creek, Whiting rapidly repaired the bridge and the march was resumed.
That night the three divisions bivouacked near Hundley's Corner. While there some skirmishing took place with detachments of the enemy, in which Brockenbrough's battery; the First Maryland, Thirteenth Virginia, and Sixth Louisiana Regiments participated.
We were now approaching the ground occupied by that portion of the Grand Army of McClellan which was posted north of the Chickahominy. His right was then resting upon Mechanicsville, from which point his lines extended some miles down the river. As our route that day inclined toward the south and brought us in the direction, but to the left, of Mechanicsville, we distinctly heard the rapid and continued discharged of cannon, announcing the engagement of General A. P. Hill with the extreme right of the enemy.
Early the next morning [27th] the three divisions resumed the march, General Ewell in the lead. After crossing Beaver Dam we halted to dislodge a force of the enemy observed on our right near the intersection of the road then occupied by us with the road leading from Mechanicsville to Bethesda Church. But the Federals observing the division of General D. H. Hill, then coming into view, and which was advancing from Mechanicsville toward the point of intersection, and at the same time seeing General Ewell moving down from my command, they promptly abandoned their position and fell back. the enemy, seen by us, as before stated, on our right, having fallen back, and the road being open for pressing farther along his rear, the march was resumed toward Walnut Grove Church, where I again halted until General A. P. Hill came up. Continuing to carry out the plan of the commanding general I inclined to the left and advanced on Cold Harbor, while General A. P. Hill moved toward the same point by a different road to the right. The enemy having obstructed the road which I had taken, and adopted the additional precaution to delay my march by defending the obstructions with sharpshooters, it became necessary, for the purpose of saving time, to take a road still farther to the left. The time consumed in this delay threw me in rear of General D. H. Hill, who had moved by Bethesda Church. Upon reaching and passing Cold Harbor about half a mile his division was opened upon by a heavy fire from a position on his right and also from artillery in his front.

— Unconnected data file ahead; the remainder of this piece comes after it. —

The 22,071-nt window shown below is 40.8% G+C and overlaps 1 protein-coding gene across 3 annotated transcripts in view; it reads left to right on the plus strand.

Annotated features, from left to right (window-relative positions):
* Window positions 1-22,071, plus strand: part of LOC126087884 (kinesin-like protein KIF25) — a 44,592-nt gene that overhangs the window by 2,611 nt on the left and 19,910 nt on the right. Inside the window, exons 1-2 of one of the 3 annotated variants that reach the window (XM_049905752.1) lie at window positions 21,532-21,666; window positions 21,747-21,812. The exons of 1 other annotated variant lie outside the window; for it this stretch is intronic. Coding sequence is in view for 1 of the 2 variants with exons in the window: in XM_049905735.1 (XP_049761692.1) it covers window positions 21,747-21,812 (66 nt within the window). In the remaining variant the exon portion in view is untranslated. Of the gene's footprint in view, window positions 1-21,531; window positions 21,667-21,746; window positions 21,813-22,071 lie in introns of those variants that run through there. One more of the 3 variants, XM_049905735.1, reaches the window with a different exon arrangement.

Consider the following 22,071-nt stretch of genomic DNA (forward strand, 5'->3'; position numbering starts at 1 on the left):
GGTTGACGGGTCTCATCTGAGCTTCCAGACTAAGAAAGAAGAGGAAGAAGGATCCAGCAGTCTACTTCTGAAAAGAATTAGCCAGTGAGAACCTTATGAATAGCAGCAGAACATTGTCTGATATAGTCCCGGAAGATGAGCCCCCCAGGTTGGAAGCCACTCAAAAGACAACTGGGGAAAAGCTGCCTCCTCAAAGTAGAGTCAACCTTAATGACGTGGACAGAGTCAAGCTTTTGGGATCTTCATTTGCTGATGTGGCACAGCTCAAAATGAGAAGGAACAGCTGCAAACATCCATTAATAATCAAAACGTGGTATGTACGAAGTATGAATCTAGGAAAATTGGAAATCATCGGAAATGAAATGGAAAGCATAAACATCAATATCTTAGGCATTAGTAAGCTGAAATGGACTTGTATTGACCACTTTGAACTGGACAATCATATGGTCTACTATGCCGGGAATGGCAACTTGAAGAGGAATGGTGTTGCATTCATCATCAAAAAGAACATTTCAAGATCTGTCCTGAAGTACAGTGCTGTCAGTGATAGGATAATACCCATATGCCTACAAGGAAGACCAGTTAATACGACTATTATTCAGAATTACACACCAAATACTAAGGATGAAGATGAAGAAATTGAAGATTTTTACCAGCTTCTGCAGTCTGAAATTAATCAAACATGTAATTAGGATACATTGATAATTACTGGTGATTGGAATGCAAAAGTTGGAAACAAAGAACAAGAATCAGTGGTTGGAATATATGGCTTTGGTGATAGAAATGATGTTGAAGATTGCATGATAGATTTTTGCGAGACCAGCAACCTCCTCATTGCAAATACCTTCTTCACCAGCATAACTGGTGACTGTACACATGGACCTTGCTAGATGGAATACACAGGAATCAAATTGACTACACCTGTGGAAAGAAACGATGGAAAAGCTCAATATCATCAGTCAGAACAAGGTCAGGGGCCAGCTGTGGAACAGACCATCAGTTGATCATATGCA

Soon after General A. P. Hill became engaged, and being unacquainted with the ground, and apprehensive, from what appeared to me to be the respective positions of the Confederate and Federal forces engaged, that if I then pressed forward our troops would be mistaken for the enemy and be fired into, and hoping that Generals A. P. Hill and Longstreet would soon drive the Federals toward me, I directed General D. H. Hill to move his division to the left of the road, so as to leave between him and the wood on the right of the road an open space, across which I hoped the enemy would be driven. thus arranged, it was in our power to distinguish friend from foe in case the enemy should be driven as expected. Major-General Stuart, who had been covering my left with his cavalry was also posted so as to charge should the Federals attempt to retreat to the Pamunkey by Cold Harbor; but it soon becoming apparent, from the direction and sound of the firing, that General A. P. Hill was hard pressed, I ordered a general advance of my entire corps, which commenced with General D. H. Hill upon the left, and extending to the right through Ewell's, Jackson's, and Whiting's divisions, posted from left to right in the order named.